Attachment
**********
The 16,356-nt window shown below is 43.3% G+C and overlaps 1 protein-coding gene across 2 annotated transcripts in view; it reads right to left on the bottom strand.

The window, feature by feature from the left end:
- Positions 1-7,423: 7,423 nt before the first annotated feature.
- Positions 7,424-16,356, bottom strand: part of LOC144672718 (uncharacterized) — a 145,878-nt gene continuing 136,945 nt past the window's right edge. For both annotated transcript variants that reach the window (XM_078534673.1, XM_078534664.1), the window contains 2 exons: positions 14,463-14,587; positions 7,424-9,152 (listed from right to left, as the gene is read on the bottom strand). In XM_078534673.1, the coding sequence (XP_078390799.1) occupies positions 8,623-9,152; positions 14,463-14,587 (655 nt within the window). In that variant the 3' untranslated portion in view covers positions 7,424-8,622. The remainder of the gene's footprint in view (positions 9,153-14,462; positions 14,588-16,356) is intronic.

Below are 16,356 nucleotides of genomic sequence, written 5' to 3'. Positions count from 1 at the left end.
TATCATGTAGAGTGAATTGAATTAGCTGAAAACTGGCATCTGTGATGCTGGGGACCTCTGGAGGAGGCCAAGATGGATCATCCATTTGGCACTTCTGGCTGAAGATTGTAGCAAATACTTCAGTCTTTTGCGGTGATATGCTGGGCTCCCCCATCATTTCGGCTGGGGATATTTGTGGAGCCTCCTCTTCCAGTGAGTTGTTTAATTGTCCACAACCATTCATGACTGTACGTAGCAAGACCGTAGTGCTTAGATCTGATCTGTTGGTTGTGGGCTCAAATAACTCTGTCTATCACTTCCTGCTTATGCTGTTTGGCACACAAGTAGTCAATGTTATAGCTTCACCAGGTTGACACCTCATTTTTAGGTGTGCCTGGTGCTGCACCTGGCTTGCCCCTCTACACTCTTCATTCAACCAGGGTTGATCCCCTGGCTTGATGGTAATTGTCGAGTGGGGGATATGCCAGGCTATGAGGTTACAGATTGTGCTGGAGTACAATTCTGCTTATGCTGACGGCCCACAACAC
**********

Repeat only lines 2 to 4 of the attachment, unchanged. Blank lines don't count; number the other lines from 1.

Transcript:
The window, feature by feature from the left end:
- Positions 1-7,423: 7,423 nt before the first annotated feature.
- Positions 7,424-16,356, bottom strand: part of LOC144672718 (uncharacterized) — a 145,878-nt gene continuing 136,945 nt past the window's right edge. For both annotated transcript variants that reach the window (XM_078534673.1, XM_078534664.1), the window contains 2 exons: positions 14,463-14,587; positions 7,424-9,152 (listed from right to left, as the gene is read on the bottom strand). In XM_078534673.1, the coding sequence (XP_078390799.1) occupies positions 8,623-9,152; positions 14,463-14,587 (655 nt within the window). In that variant the 3' untranslated portion in view covers positions 7,424-8,622. The remainder of the gene's footprint in view (positions 9,153-14,462; positions 14,588-16,356) is intronic.